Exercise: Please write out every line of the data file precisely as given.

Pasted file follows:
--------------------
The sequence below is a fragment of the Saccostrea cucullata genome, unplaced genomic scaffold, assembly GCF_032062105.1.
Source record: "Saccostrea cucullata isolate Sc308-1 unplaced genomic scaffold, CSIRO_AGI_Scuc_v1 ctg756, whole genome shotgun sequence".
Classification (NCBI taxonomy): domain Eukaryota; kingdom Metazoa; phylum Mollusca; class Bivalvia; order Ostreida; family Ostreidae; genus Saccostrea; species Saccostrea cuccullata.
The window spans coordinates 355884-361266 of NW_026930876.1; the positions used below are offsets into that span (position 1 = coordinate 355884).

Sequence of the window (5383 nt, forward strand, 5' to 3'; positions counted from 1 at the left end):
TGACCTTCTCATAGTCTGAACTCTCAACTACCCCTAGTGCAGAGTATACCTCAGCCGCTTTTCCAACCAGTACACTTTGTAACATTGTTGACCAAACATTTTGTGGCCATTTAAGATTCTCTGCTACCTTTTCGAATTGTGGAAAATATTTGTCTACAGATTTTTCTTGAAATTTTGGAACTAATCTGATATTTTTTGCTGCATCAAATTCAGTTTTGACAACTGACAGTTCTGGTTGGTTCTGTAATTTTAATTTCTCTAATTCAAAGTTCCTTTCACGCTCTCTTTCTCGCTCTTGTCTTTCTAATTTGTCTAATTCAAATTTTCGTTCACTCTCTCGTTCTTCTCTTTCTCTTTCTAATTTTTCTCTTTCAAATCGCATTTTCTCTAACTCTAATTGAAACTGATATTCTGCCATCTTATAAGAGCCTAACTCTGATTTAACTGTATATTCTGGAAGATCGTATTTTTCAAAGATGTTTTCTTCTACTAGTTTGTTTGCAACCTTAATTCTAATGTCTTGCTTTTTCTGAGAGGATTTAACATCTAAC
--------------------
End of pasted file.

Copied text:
The sequence below is a fragment of the Saccostrea cucullata genome, unplaced genomic scaffold, assembly GCF_032062105.1.
Source record: "Saccostrea cucullata isolate Sc308-1 unplaced genomic scaffold, CSIRO_AGI_Scuc_v1 ctg756, whole genome shotgun sequence".
Classification (NCBI taxonomy): domain Eukaryota; kingdom Metazoa; phylum Mollusca; class Bivalvia; order Ostreida; family Ostreidae; genus Saccostrea; species Saccostrea cuccullata.
The window spans coordinates 355884-361266 of NW_026930876.1; the positions used below are offsets into that span (position 1 = coordinate 355884).

Sequence of the window (5383 nt, forward strand, 5' to 3'; positions counted from 1 at the left end):
TGACCTTCTCATAGTCTGAACTCTCAACTACCCCTAGTGCAGAGTATACCTCAGCCGCTTTTCCAACCAGTACACTTTGTAACATTGTTGACCAAACATTTTGTGGCCATTTAAGATTCTCTGCTACCTTTTCGAATTGTGGAAAATATTTGTCTACAGATTTTTCTTGAAATTTTGGAACTAATCTGATATTTTTTGCTGCATCAAATTCAGTTTTGACAACTGACAGTTCTGGTTGGTTCTGTAATTTTAATTTCTCTAATTCAAAGTTCCTTTCACGCTCTCTTTCTCGCTCTTGTCTTTCTAATTTGTCTAATTCAAATTTTCGTTCACTCTCTCGTTCTTCTCTTTCTCTTTCTAATTTTTCTCTTTCAAATCGCATTTTCTCTAACTCTAATTGAAACTGATATTCTGCCATCTTATAAGAGCCTAACTCTGATTTAACTGTATATTCTGGAAGATCGTATTTTTCAAAGATGTTTTCTTCTACTAGTTTGTTTGCAACCTTAATTCTAATGTCTTGCTTTTTCTGAGAGGATTTAACATCTAAC